3. Fe2+ and PO43
    1. Because the ammonium ion has a 1+ charge and the sulfide ion has a 2− charge, we need two ammonium ions to balance the charge on a single sulfide ion. Enclosing the formula for the ammonium ion in parentheses, we have (NH4)2S. The compound's name is ammonium sulfide.
    2. Because the ions have the same magnitude of charge, we need only one of each to balance the charges. The formula is AlPO4, and the name of the compound is aluminum phosphate.
    3. Neither charge is an exact multiple of the other, so we have to go to the least common multiple of 6. To get 6+, we need three iron(II) ions, and to get 6−, we need two phosphate ions. The proper formula is Fe3(PO4)2, and the compound's name is iron(II) phosphate.
    Exercise \(\PageIndex{4}\)

    Write the proper formula and give the proper name for each ionic compound formed between the two listed ions.

    1. NH4+ and PO43
    2. Co3+ and NO2
    1. (NH4)3PO4, ammonium phosphate
    2. Co(NO2)3, cobalt(III) nitrite
    Food and Drink Application: Sodium in Your Food

    The element sodium, at least in its ionic form as Na+, is a necessary nutrient for humans to live. In fact, the human body is approximately 0.15% sodium, with the average person having one-twentieth to one-tenth of a kilogram in their body at any given time, mostly in fluids outside cells and in other bodily fluids.

    Sodium is also present in our diet. The common table salt we use on our foods is an ionic sodium compound. Many processed foods also contain significant amounts of sodium added to them as a variety of ionic compounds. Why are sodium compounds used so much? Usually sodium compounds are inexpensive, but, more importantly, most ionic sodium compounds dissolve easily. This allows processed food manufacturers to add sodium-containing substances to food mixtures and know that the compound will dissolve and distribute evenly throughout the food. Simple ionic compounds such as sodium nitrite (NaNO2) are added to cured meats, such as bacon and deli-style meats, while a compound called sodium benzoate is added to many packaged foods as a preservative. Table \(\PageIndex{3}\) is a partial list of some sodium additives used in food. Some of them you may recognize after reading this chapter. Others you may not recognize, but they are all ionic sodium compounds with some negatively charged ion also present.

    Table \(\PageIndex{3}\): Some Sodium Compounds Added to Food
    Sodium Compound Use in Food
    Sodium acetate preservative, acidity regulator
    Sodium adipate food acid
    Sodium alginate thickener, vegetable gum, stabilizer, gelling agent, emulsifier
    Sodium aluminum phosphate acidity regulator, emulsifier
    Sodium aluminosilicate anti-caking agent
    Sodium ascorbate antioxidant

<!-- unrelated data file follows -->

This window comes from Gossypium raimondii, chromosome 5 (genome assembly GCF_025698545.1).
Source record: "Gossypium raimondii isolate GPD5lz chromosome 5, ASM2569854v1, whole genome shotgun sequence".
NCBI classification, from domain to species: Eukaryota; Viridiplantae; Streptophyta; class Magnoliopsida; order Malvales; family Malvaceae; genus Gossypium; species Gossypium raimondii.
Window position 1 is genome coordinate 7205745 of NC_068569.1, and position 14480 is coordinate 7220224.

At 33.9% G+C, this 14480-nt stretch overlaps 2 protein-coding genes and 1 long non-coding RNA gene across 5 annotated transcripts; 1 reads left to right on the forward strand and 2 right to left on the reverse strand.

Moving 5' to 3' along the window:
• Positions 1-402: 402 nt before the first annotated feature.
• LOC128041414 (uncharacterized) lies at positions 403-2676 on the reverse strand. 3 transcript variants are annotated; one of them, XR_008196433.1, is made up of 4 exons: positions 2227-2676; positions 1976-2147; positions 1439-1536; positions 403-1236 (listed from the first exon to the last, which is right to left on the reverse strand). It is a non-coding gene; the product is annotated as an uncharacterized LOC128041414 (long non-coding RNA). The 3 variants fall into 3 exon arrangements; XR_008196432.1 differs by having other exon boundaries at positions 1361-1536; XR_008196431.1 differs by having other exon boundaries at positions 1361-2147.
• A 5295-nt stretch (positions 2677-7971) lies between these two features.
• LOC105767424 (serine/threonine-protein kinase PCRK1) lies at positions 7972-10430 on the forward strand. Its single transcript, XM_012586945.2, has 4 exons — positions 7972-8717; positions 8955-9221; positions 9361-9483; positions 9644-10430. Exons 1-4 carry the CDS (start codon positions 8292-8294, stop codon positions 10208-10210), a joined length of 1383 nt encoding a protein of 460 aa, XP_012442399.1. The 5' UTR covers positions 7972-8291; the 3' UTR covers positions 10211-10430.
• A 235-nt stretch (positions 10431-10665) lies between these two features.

Sodium benzoate preservative
    Sodium bicarbonate mineral salt
    Sodium bisulfite preservative, antioxidant
    Sodium carbonate mineral salt
    Sodium carboxymethylcellulose emulsifier
    Sodium citrates food acid
    Sodium dehydroacetate preservative
    Sodium erythorbate antioxidant
    Sodium erythorbin antioxidant
    Sodium ethyl para-hydroxybenzoate preservative
    Sodium ferrocyanide anti-caking agent
    Sodium formate preservative
    Sodium fumarate food acid
    Sodium gluconate stabilizer
    Sodium hydrogen acetate preservative, acidity regulator
    Sodium hydroxide mineral salt
    Sodium lactate food acid
    Sodium malate food acid
    Sodium metabisulfite preservative, antioxidant, bleaching agent
    Sodium methyl para-hydroxybenzoate preservative
    Sodium nitrate preservative, color fixative
    Sodium nitrite preservative, color fixative
    Sodium orthophenyl phenol preservative
    Sodium propionate preservative
    Sodium propyl para-hydroxybenzoate preservative
    Sodium sorbate preservative
    Sodium stearoyl lactylate emulsifier
    Sodium succinates acidity regulator, flavor enhancer
    Sodium salts of fatty acids emulsifier, stabilizer, anti-caking agent
    Sodium sulfite mineral salt, preservative, antioxidant
    Sodium sulfite preservative, antioxidant
    Sodium tartrate food acid
    Sodium tetraborate preservative

    The use of so many sodium compounds in prepared and processed foods has alarmed some physicians and nutritionists. They argue that the average person consumes too much sodium from his or her diet. The average person needs only about 500 mg of sodium every day; most people consume more than this—up to 10 times as much. Some studies have implicated increased sodium intake with high blood pressure; newer studies suggest that the link is questionable. However, there has been a push to reduce the amount of sodium most people ingest every day: avoid processed and manufactured foods, read labels on packaged foods (which include an indication of the sodium content), avoid oversalting foods, and use other herbs and spices besides salt in cooking.

     Nutritional label with a red circle around the Sodium content.
    Figure \(\PageIndex{2}\): Food labels include the amount of sodium per serving. This particular label shows that there are 75 mg of sodium in one serving of this particular food item.

    Key Takeaways

    • Ions form when atoms lose or gain electrons.
    • Ionic compounds have positive ions and negative ions.
    • Ionic formulas balance the total positive and negative charges.
    • Ionic compounds have a simple system of naming.
    • Groups of atoms can have an overall charge and make ionic compounds.